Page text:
Questions are also asked about perceived risks associated with using illegal drugs, the actual health and behavioral consequences of use, and the availability of drugs. In early waves of the survey, respondents were asked to specify the amount and cost of marijuana and cocaine consumed within the past 30 days. However, these consumption and expenditure questions have not been asked since the early 1990s.

Given the sensitive nature of the questions posed, substantial resources are devoted to eliciting accurate responses. The surveys are conducted by face-to-face interviews in the home or at a private location, if possible. Various steps are taken to ensure confidentiality and anonymity, but frequently this is not possible for respondents ages 12–17 (U.S. General Accounting Office, 1993).1

Monitoring the Future (MTF) is an ongoing annual study of students in public and private schools in the United States based on a sample developed using a multistage random selection procedure. It assesses the prevalence of and trends in self-reported drug use among school students. It also asks questions concerning peer norms regarding drugs, beliefs about the dangers of illegal drugs, and perceived availability of drugs (Johnston et al., 1993, 1998). Illegal drugs, alcohol, tobacco, psychoactive pharmaceuticals (non-medical use), and inhalants are included. Students who have dropped out of high school (about 15 percent of those who enter) are not surveyed.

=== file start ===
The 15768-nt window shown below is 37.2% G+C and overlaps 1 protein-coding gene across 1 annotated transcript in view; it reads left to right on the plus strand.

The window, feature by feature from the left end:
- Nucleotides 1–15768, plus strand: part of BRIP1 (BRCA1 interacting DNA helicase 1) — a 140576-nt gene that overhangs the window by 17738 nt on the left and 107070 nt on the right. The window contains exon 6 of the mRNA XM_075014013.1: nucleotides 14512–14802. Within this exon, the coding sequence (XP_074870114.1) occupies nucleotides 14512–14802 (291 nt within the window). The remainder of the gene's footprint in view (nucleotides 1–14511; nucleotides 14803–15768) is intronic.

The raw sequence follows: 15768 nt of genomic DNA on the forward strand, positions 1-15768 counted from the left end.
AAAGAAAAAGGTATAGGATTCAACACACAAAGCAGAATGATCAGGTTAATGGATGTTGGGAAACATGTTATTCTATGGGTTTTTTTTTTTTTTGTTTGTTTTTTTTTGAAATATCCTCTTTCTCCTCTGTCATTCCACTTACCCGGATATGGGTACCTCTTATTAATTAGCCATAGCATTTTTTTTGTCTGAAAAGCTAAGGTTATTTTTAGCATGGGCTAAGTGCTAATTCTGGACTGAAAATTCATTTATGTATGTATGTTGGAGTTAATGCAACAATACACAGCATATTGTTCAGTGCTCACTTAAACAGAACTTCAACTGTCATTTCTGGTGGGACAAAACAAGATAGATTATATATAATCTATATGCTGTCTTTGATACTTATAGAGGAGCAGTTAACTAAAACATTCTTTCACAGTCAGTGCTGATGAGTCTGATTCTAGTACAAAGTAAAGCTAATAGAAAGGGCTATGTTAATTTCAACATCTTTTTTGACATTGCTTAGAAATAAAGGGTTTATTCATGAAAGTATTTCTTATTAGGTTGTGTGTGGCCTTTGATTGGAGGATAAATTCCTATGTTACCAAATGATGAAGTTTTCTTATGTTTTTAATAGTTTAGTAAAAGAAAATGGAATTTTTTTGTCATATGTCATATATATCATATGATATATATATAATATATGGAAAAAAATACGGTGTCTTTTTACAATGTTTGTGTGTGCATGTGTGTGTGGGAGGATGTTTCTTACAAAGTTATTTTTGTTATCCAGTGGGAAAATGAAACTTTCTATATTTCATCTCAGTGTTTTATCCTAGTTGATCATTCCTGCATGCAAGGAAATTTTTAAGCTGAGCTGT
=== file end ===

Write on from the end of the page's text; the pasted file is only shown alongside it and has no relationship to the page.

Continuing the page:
The University of Michigan’s Institute for Social Research has conducted the survey each year since 1975. The survey initially focused on high school seniors but expanded to include 8th and 10th grade students in 1991. In 2000, 13,286 12th grade students were surveyed in 134 schools. Sample sizes for students in 8th and 10th grades were 17,311 (156 schools) and 14,576 (145 schools), respectively.

The MTF instrument includes questions about the drug use of student respondents. For each drug, the survey elicits information on the frequency of use within the respondent’s lifetime, past year, and past 30

1  

Prior to the interview, respondents are repeatedly assured that their identities will be handled with utmost care in accordance with the federal law. During the interview, the respondent responds to sensitive questions, including those on drug use. The interviewer neither sees nor reviews the answers to those questions. After the answer sheet is complete, the respondent places them in an envelope that is then sealed and mailed, with no personal identifying information attached, to the Research Triangle Institute. Interviews are designed to be conducted in private settings, with only the interviewer and respondent present. Often, however, the interview is not completely private—especially for respondents ages 12 to 17. According the Office of Applied Statistics of the Substance Abuse and Mental Health Services Administration, at least 40 percent of the interviews with respondents in this age group are not completely private.



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